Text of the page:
I am sitting in the University of Freiburg library, which is basically my second home at this point. I’m status post one very harrowing creative non-fiction workshop with Roxane Gay and all of my amazingly talented fellow writers. I’d really meant to blog more consistently throughout the past two weeks — reporting on our syllabus, the analysis & close reading of all the amazing texts we’ve been assigned, and all the terribly insistent SnapChatting I’ve been doing both about the retreat and the daytrip to Basel yesterday (my poor friends and lovers received dozens of snaps from me yesterday, lo siento).
But instead I’m slightly drunk and writing post cards to myself. My essay topic was about “sex that is not technically non-consensual” or the ways in which sex can be both consensual and traumatic, so I wasn’t kidding when I said it was harrowing. Gray areas. People talking critically (but so compassionately) about some of the more painful parts of my life. It’s something that I’ve been mulling over for a while, something that I hinted at, maybe, months ago in my first-ever paid and published piece for The Toast, A Personal History of Misogyny. This new piece was not an easy one to write, but it was, I think, a necessary one. [And I swear this isn’t me gloating here, but I am over the moon about it: RGay corroborated that, the necessary-ness of articulating gray areas, particularly when it comes to subjects like sexual assault and trauma.]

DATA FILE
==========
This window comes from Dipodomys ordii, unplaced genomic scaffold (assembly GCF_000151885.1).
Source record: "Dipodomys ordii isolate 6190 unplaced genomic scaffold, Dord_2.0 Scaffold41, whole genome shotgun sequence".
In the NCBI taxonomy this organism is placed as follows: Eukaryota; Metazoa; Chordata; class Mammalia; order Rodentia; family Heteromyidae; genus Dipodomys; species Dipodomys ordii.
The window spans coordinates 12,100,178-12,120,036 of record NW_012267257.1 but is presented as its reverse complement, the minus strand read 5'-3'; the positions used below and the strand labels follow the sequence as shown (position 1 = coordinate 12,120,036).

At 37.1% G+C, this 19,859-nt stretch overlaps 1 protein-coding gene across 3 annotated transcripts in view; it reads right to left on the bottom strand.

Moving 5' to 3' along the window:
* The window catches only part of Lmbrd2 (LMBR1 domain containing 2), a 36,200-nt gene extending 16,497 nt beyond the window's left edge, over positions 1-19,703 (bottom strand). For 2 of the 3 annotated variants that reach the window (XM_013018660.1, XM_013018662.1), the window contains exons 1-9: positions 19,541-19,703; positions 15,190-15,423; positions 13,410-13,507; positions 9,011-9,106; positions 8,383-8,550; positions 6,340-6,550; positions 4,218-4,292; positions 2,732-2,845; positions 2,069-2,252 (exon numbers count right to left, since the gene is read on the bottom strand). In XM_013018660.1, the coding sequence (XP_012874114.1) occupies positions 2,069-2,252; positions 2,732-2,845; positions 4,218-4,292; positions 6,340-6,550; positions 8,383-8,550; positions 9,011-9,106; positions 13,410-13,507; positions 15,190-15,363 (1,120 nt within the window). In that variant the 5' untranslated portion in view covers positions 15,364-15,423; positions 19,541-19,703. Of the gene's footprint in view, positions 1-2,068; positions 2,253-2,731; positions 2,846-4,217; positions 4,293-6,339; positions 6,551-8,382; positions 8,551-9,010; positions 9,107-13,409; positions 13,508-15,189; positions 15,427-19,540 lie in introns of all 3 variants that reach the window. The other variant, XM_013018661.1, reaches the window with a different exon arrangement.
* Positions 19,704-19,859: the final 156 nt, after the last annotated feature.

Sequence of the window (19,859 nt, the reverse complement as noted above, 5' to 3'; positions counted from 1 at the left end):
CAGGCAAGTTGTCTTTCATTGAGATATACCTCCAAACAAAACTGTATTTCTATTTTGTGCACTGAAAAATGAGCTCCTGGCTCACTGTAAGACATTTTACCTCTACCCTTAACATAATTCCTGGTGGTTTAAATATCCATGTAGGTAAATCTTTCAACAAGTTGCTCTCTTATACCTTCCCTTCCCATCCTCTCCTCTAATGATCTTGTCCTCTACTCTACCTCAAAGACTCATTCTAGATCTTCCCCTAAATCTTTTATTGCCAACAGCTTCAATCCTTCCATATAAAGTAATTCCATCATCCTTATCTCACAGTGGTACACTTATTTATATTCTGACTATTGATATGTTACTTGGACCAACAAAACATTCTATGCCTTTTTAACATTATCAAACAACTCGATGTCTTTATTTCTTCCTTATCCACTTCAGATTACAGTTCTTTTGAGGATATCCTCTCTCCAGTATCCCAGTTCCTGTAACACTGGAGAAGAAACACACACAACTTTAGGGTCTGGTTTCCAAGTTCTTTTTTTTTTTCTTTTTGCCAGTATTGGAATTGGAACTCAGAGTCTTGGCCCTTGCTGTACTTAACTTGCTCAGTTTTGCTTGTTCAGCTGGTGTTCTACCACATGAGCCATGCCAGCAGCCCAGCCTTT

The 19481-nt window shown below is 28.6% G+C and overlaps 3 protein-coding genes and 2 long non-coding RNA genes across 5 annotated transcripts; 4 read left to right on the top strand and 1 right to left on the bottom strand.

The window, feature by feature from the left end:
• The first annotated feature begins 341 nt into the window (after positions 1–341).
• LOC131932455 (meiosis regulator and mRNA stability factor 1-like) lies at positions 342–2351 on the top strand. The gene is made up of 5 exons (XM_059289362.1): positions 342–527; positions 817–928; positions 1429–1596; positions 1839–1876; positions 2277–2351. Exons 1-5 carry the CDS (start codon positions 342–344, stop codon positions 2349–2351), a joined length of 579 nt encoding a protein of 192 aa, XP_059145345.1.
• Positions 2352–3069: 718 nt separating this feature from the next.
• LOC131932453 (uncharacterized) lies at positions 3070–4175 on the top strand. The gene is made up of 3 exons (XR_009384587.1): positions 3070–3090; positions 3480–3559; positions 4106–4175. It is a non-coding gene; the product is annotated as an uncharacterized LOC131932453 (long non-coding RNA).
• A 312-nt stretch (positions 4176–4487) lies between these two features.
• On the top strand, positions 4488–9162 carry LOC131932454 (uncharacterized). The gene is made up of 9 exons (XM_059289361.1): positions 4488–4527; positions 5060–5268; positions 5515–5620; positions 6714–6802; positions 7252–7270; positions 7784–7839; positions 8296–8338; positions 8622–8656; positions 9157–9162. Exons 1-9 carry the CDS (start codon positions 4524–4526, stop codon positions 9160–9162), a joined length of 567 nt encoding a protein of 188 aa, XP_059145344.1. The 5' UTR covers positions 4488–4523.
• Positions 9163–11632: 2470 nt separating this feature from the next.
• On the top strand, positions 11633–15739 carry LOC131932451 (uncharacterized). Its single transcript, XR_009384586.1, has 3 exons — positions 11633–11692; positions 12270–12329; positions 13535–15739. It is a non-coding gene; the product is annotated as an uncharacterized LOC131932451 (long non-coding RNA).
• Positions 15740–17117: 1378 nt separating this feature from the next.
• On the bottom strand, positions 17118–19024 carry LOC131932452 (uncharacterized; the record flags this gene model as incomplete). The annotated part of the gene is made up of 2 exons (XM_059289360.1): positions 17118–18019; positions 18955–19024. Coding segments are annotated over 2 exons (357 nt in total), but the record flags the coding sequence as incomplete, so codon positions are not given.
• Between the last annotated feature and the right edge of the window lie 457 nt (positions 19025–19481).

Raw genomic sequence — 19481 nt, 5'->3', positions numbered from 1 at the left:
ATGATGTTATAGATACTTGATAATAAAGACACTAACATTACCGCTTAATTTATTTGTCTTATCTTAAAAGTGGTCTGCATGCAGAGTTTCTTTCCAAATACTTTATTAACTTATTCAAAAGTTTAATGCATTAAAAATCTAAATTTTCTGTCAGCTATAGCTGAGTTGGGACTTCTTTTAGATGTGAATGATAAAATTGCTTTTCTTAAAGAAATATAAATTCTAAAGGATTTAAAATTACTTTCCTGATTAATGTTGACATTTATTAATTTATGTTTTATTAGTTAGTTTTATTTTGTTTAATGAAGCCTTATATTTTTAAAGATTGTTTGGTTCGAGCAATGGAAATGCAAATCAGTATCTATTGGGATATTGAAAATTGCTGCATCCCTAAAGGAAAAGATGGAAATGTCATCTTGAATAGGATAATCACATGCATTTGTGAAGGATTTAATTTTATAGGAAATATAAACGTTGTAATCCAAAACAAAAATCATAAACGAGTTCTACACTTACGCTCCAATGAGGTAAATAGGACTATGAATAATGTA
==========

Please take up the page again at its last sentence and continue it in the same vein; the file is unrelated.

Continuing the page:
But I don’t want to write about that essay. With any luck, and with a bunch more work, that essay will be published. I’m an ambitious sort of lady, and I’ve already pitched it somewhere. On Monday I’m headed to Amsterdam, where I’ll hopefully get a tattoo but will definitely edit my essay. In the meantime I want to share a little bit about the reading Roxane gave for us today, and some of the advice that followed.